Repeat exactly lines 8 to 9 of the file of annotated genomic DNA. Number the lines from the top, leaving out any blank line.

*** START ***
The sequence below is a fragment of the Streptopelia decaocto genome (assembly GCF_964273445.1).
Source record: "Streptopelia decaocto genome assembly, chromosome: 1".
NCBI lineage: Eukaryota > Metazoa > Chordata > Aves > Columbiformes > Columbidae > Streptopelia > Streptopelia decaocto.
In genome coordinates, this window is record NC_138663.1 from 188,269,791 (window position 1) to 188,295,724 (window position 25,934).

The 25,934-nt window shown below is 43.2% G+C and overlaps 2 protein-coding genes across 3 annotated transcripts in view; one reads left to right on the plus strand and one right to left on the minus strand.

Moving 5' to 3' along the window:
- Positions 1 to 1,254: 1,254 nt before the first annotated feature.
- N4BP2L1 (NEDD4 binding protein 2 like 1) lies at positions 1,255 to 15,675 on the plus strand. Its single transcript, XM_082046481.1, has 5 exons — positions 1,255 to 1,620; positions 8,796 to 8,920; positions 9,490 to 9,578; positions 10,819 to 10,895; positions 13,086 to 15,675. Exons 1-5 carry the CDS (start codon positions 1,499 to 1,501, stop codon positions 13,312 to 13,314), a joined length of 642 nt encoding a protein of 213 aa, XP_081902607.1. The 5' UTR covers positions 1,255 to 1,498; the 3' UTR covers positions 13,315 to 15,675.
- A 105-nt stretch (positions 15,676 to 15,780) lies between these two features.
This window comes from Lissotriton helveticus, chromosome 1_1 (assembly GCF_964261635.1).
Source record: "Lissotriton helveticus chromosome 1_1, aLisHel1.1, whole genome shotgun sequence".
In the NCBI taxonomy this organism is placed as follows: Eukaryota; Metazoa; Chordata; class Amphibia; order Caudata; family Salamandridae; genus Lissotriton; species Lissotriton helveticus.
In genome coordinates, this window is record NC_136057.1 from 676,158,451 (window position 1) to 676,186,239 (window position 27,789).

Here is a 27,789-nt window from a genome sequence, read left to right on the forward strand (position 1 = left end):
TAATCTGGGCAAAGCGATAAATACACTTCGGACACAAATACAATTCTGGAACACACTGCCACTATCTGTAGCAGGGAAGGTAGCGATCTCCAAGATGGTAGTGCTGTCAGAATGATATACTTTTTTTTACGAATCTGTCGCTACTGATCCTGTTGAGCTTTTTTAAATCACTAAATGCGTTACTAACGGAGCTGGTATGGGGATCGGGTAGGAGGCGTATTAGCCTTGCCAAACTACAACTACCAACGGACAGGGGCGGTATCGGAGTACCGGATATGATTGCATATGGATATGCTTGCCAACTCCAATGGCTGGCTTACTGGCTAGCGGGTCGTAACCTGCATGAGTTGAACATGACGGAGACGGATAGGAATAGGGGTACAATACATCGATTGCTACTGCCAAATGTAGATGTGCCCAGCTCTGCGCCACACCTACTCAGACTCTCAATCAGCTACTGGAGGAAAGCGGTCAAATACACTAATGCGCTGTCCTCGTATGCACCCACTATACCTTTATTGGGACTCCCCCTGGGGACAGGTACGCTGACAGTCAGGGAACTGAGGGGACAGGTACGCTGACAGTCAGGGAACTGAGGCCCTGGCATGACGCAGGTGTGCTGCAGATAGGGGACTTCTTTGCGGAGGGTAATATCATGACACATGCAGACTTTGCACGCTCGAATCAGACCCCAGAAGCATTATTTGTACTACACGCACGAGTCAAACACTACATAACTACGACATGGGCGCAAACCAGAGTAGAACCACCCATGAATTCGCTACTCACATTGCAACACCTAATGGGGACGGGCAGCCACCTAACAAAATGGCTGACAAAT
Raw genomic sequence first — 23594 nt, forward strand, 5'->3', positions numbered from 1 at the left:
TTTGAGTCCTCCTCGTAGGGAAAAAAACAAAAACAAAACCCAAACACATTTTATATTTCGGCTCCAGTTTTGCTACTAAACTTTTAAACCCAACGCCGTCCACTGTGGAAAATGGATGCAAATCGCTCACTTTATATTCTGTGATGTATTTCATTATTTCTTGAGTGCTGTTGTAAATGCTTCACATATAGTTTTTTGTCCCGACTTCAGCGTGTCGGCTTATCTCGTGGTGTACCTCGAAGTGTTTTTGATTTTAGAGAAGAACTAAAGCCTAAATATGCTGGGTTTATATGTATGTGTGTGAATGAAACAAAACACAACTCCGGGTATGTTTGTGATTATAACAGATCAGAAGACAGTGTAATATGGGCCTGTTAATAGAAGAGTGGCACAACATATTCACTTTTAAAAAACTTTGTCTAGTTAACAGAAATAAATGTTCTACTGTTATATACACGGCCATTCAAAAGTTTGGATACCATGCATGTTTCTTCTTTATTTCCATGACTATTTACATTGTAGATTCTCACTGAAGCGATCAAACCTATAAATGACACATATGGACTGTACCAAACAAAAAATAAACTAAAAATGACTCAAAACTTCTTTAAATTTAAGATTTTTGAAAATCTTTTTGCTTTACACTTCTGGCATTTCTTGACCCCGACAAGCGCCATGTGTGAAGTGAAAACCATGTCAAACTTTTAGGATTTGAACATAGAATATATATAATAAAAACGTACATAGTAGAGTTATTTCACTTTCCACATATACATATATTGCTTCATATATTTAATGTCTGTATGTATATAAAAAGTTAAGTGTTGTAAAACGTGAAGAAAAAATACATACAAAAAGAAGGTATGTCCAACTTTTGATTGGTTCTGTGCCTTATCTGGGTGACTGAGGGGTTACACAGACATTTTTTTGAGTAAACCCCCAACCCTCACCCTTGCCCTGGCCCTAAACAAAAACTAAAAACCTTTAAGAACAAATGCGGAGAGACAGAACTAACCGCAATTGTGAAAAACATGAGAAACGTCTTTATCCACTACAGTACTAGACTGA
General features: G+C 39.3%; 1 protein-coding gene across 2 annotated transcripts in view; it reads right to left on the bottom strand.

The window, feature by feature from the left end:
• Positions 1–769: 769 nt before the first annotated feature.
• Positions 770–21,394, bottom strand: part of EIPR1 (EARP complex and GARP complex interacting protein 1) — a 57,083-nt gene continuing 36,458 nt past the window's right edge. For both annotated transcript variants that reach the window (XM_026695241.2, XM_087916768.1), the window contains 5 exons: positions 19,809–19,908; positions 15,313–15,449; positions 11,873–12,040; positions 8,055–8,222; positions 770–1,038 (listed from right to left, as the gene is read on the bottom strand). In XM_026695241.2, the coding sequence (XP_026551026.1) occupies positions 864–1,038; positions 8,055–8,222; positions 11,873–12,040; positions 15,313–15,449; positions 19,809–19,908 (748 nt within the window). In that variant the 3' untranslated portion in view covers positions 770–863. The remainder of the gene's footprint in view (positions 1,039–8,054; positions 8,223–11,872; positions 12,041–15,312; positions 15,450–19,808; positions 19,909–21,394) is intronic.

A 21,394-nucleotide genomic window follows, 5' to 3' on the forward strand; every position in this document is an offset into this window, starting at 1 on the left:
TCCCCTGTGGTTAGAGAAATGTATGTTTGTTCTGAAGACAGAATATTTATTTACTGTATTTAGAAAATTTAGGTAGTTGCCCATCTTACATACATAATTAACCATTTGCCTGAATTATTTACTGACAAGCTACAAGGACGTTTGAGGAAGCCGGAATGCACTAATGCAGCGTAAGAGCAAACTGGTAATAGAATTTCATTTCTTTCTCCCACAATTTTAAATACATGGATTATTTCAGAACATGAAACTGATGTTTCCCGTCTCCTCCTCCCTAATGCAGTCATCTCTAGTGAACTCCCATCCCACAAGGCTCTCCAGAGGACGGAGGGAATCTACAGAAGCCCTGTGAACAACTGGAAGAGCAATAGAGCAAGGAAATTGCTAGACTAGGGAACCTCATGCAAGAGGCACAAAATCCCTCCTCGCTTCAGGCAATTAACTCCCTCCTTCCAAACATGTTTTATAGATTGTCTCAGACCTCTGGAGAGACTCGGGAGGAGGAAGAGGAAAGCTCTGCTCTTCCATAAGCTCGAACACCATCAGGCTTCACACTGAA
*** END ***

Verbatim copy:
- N4BP2L1 (NEDD4 binding protein 2 like 1) lies at positions 1,255 to 15,675 on the plus strand. Its single transcript, XM_082046481.1, has 5 exons — positions 1,255 to 1,620; positions 8,796 to 8,920; positions 9,490 to 9,578; positions 10,819 to 10,895; positions 13,086 to 15,675. Exons 1-5 carry the CDS (start codon positions 1,499 to 1,501, stop codon positions 13,312 to 13,314), a joined length of 642 nt encoding a protein of 213 aa, XP_081902607.1. The 5' UTR covers positions 1,255 to 1,498; the 3' UTR covers positions 13,315 to 15,675.
- A 105-nt stretch (positions 15,676 to 15,780) lies between these two features.